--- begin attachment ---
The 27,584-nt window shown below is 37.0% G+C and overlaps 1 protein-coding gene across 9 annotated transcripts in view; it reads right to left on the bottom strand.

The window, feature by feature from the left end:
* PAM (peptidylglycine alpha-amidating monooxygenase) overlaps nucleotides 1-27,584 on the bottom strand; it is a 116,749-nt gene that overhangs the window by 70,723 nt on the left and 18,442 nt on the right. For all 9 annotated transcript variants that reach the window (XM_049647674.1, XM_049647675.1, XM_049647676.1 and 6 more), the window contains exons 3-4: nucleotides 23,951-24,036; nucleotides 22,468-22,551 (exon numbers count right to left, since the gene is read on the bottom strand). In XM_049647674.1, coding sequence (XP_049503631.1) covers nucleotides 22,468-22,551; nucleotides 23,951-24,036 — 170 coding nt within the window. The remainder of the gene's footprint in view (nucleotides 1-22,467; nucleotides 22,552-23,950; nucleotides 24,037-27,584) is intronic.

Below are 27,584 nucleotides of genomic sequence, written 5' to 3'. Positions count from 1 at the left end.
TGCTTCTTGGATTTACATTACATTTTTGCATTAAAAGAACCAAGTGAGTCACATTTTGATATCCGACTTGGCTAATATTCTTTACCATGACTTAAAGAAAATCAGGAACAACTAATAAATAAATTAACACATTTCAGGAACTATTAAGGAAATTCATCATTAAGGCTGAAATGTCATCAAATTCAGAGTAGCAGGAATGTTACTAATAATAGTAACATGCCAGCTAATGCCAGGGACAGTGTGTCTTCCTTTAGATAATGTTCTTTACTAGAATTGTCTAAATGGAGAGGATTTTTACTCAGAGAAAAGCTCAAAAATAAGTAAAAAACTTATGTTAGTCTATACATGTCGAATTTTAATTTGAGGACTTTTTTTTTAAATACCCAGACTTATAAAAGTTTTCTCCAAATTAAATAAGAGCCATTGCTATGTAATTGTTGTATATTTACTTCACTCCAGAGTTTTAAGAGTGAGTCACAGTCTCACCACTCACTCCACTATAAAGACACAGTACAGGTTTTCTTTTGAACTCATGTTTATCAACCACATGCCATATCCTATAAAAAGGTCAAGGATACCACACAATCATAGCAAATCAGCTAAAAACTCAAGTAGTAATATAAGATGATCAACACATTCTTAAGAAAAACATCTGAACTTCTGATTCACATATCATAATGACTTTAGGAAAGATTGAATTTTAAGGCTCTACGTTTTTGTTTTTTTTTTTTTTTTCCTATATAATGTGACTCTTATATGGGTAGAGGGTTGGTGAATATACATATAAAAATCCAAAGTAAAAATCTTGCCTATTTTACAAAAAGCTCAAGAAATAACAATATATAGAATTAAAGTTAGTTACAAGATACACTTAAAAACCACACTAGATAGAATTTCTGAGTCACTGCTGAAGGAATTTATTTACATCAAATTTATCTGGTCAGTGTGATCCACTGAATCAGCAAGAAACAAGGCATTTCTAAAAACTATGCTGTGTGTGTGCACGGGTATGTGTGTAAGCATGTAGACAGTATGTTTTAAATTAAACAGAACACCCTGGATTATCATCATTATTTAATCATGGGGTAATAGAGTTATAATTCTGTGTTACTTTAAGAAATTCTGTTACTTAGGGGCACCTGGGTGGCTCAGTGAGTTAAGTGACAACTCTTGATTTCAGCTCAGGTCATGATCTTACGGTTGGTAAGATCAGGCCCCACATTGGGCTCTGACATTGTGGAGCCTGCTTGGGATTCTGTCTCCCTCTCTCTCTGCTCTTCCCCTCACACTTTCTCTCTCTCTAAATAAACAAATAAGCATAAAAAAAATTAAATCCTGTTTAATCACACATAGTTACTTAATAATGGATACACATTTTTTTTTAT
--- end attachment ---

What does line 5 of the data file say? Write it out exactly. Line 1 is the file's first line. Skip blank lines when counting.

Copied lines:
TGCTTCTTGGATTTACATTACATTTTTGCATTAAAAGAACCAAGTGAGTCACATTTTGATATCCGACTTGGCTAATATTCTTTACCATGACTTAAAGAAAATCAGGAACAACTAATAAATAAATTAACACATTTCAGGAACTATTAAGGAAATTCATCATTAAGGCTGAAATGTCATCAAATTCAGAGTAGCAGGAATGTTACTAATAATAGTAACATGCCAGCTAATGCCAGGGACAGTGTGTCTTCCTTTAGATAATGTTCTTTACTAGAATTGTCTAAATGGAGAGGATTTTTACTCAGAGAAAAGCTCAAAAATAAGTAAAAAACTTATGTTAGTCTATACATGTCGAATTTTAATTTGAGGACTTTTTTTTTAAATACCCAGACTTATAAAAGTTTTCTCCAAATTAAATAAGAGCCATTGCTATGTAATTGTTGTATATTTACTTCACTCCAGAGTTTTAAGAGTGAGTCACAGTCTCACCACTCACTCCACTATAAAGACACAGTACAGGTTTTCTTTTGAACTCATGTTTATCAACCACATGCCATATCCTATAAAAAGGTCAAGGATACCACACAATCATAGCAAATCAGCTAAAAACTCAAGTAGTAATATAAGATGATCAACACATTCTTAAGAAAAACATCTGAACTTCTGATTCACATATCATAATGACTTTAGGAAAGATTGAATTTTAAGGCTCTACGTTTTTGTTTTTTTTTTTTTTTTCCTATATAATGTGACTCTTATATGGGTAGAGGGTTGGTGAATATACATATAAAAATCCAAAGTAAAAATCTTGCCTATTTTACAAAAAGCTCAAGAAATAACAATATATAGAATTAAAGTTAGTTACAAGATACACTTAAAAACCACACTAGATAGAATTTCTGAGTCACTGCTGAAGGAATTTATTTACATCAAATTTATCTGGTCAGTGTGATCCACTGAATCAGCAAGAAACAAGGCATTTCTAAAAACTATGCTGTGTGTGTGCACGGGTATGTGTGTAAGCATGTAGACAGTATGTTTTAAATTAAACAGAACACCCTGGATTATCATCATTATTTAATCATGGGGTAATAGAGTTATAATTCTGTGTTACTTTAAGAAATTCTGTTACTTAGGGGCACCTGGGTGGCTCAGTGAGTTAAGTGACAACTCTTGATTTCAGCTCAGGTCATGATCTTACGGTTGGTAAGATCAGGCCCCACATTGGGCTCTGACATTGTGGAGCCTGCTTGGGATTCTGTCTCCCTCTCTCTCTGCTCTTCCCCTCACACTTTCTCTCTCTCTAAATAAACAAATAAGCATAAAAAAAATTAAATCCTGTTTAATCACACATAGTTACTTAATAATGGATACACATTTTTTTTTAT